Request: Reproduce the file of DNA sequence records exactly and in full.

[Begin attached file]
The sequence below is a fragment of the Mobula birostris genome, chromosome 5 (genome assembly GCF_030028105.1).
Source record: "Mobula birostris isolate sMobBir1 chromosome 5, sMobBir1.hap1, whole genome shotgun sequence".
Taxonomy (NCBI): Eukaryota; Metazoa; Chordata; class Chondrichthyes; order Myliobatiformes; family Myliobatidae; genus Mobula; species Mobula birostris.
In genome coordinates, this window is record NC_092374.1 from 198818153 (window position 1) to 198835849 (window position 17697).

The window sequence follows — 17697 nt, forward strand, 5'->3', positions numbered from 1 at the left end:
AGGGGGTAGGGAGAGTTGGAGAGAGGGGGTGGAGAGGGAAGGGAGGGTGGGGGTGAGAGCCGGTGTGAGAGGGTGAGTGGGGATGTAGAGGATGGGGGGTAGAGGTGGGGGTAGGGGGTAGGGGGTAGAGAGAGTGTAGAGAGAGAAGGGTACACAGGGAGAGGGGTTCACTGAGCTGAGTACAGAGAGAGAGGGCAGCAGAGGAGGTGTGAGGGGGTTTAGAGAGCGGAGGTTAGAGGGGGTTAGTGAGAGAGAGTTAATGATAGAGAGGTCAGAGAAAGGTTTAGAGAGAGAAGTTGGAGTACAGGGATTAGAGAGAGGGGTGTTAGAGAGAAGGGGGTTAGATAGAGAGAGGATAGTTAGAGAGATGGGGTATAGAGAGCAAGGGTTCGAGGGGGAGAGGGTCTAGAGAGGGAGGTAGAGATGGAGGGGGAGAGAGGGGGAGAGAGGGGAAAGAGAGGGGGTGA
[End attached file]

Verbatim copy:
The sequence below is a fragment of the Mobula birostris genome, chromosome 5 (genome assembly GCF_030028105.1).
Source record: "Mobula birostris isolate sMobBir1 chromosome 5, sMobBir1.hap1, whole genome shotgun sequence".
Taxonomy (NCBI): Eukaryota; Metazoa; Chordata; class Chondrichthyes; order Myliobatiformes; family Myliobatidae; genus Mobula; species Mobula birostris.
In genome coordinates, this window is record NC_092374.1 from 198818153 (window position 1) to 198835849 (window position 17697).

The window sequence follows — 17697 nt, forward strand, 5'->3', positions numbered from 1 at the left end:
AGGGGGTAGGGAGAGTTGGAGAGAGGGGGTGGAGAGGGAAGGGAGGGTGGGGGTGAGAGCCGGTGTGAGAGGGTGAGTGGGGATGTAGAGGATGGGGGGTAGAGGTGGGGGTAGGGGGTAGGGGGTAGAGAGAGTGTAGAGAGAGAAGGGTACACAGGGAGAGGGGTTCACTGAGCTGAGTACAGAGAGAGAGGGCAGCAGAGGAGGTGTGAGGGGGTTTAGAGAGCGGAGGTTAGAGGGGGTTAGTGAGAGAGAGTTAATGATAGAGAGGTCAGAGAAAGGTTTAGAGAGAGAAGTTGGAGTACAGGGATTAGAGAGAGGGGTGTTAGAGAGAAGGGGGTTAGATAGAGAGAGGATAGTTAGAGAGATGGGGTATAGAGAGCAAGGGTTCGAGGGGGAGAGGGTCTAGAGAGGGAGGTAGAGATGGAGGGGGAGAGAGGGGGAGAGAGGGGAAAGAGAGGGGGTGA